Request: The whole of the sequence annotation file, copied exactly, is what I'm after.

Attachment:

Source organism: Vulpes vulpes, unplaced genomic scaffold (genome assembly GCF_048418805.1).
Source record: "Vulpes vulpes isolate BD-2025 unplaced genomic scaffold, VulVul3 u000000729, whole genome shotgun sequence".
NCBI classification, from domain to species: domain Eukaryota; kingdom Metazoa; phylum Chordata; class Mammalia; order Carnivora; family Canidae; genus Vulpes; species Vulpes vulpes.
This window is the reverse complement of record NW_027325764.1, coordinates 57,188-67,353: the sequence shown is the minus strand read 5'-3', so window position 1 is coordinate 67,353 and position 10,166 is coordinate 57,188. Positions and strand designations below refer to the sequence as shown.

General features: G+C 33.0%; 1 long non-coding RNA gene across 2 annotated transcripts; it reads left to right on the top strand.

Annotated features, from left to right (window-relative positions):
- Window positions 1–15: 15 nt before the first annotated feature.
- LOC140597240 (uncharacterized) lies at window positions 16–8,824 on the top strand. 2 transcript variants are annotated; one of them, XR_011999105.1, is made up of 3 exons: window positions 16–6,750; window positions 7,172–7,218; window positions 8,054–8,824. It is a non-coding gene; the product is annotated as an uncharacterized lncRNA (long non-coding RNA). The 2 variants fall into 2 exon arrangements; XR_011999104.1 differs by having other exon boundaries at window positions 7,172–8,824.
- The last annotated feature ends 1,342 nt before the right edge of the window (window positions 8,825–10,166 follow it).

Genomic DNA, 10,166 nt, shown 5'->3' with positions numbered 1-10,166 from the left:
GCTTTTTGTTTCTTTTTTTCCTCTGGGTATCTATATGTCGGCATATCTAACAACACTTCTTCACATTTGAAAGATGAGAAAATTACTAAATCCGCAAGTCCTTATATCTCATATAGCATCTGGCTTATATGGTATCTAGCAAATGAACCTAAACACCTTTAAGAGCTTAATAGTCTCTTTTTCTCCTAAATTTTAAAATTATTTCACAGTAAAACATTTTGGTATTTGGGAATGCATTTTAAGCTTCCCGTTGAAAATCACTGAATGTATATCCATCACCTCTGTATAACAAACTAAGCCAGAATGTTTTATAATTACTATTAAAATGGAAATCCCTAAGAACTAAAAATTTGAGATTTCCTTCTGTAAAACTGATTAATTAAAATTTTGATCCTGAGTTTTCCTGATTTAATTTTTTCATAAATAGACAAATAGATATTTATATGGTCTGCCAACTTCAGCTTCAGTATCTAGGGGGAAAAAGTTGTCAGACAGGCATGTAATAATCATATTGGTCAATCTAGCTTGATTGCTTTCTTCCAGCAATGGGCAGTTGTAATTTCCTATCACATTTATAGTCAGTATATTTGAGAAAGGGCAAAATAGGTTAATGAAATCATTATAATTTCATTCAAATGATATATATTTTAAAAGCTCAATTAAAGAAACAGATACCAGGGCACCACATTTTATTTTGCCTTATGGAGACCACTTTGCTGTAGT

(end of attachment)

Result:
Source organism: Vulpes vulpes, unplaced genomic scaffold (genome assembly GCF_048418805.1).
Source record: "Vulpes vulpes isolate BD-2025 unplaced genomic scaffold, VulVul3 u000000729, whole genome shotgun sequence".
NCBI classification, from domain to species: domain Eukaryota; kingdom Metazoa; phylum Chordata; class Mammalia; order Carnivora; family Canidae; genus Vulpes; species Vulpes vulpes.
This window is the reverse complement of record NW_027325764.1, coordinates 57,188-67,353: the sequence shown is the minus strand read 5'-3', so window position 1 is coordinate 67,353 and position 10,166 is coordinate 57,188. Positions and strand designations below refer to the sequence as shown.

General features: G+C 33.0%; 1 long non-coding RNA gene across 2 annotated transcripts; it reads left to right on the top strand.

Annotated features, from left to right (window-relative positions):
- Window positions 1–15: 15 nt before the first annotated feature.
- LOC140597240 (uncharacterized) lies at window positions 16–8,824 on the top strand. 2 transcript variants are annotated; one of them, XR_011999105.1, is made up of 3 exons: window positions 16–6,750; window positions 7,172–7,218; window positions 8,054–8,824. It is a non-coding gene; the product is annotated as an uncharacterized lncRNA (long non-coding RNA). The 2 variants fall into 2 exon arrangements; XR_011999104.1 differs by having other exon boundaries at window positions 7,172–8,824.
- The last annotated feature ends 1,342 nt before the right edge of the window (window positions 8,825–10,166 follow it).

Genomic DNA, 10,166 nt, shown 5'->3' with positions numbered 1-10,166 from the left:
GCTTTTTGTTTCTTTTTTTCCTCTGGGTATCTATATGTCGGCATATCTAACAACACTTCTTCACATTTGAAAGATGAGAAAATTACTAAATCCGCAAGTCCTTATATCTCATATAGCATCTGGCTTATATGGTATCTAGCAAATGAACCTAAACACCTTTAAGAGCTTAATAGTCTCTTTTTCTCCTAAATTTTAAAATTATTTCACAGTAAAACATTTTGGTATTTGGGAATGCATTTTAAGCTTCCCGTTGAAAATCACTGAATGTATATCCATCACCTCTGTATAACAAACTAAGCCAGAATGTTTTATAATTACTATTAAAATGGAAATCCCTAAGAACTAAAAATTTGAGATTTCCTTCTGTAAAACTGATTAATTAAAATTTTGATCCTGAGTTTTCCTGATTTAATTTTTTCATAAATAGACAAATAGATATTTATATGGTCTGCCAACTTCAGCTTCAGTATCTAGGGGGAAAAAGTTGTCAGACAGGCATGTAATAATCATATTGGTCAATCTAGCTTGATTGCTTTCTTCCAGCAATGGGCAGTTGTAATTTCCTATCACATTTATAGTCAGTATATTTGAGAAAGGGCAAAATAGGTTAATGAAATCATTATAATTTCATTCAAATGATATATATTTTAAAAGCTCAATTAAAGAAACAGATACCAGGGCACCACATTTTATTTTGCCTTATGGAGACCACTTTGCTGTAGT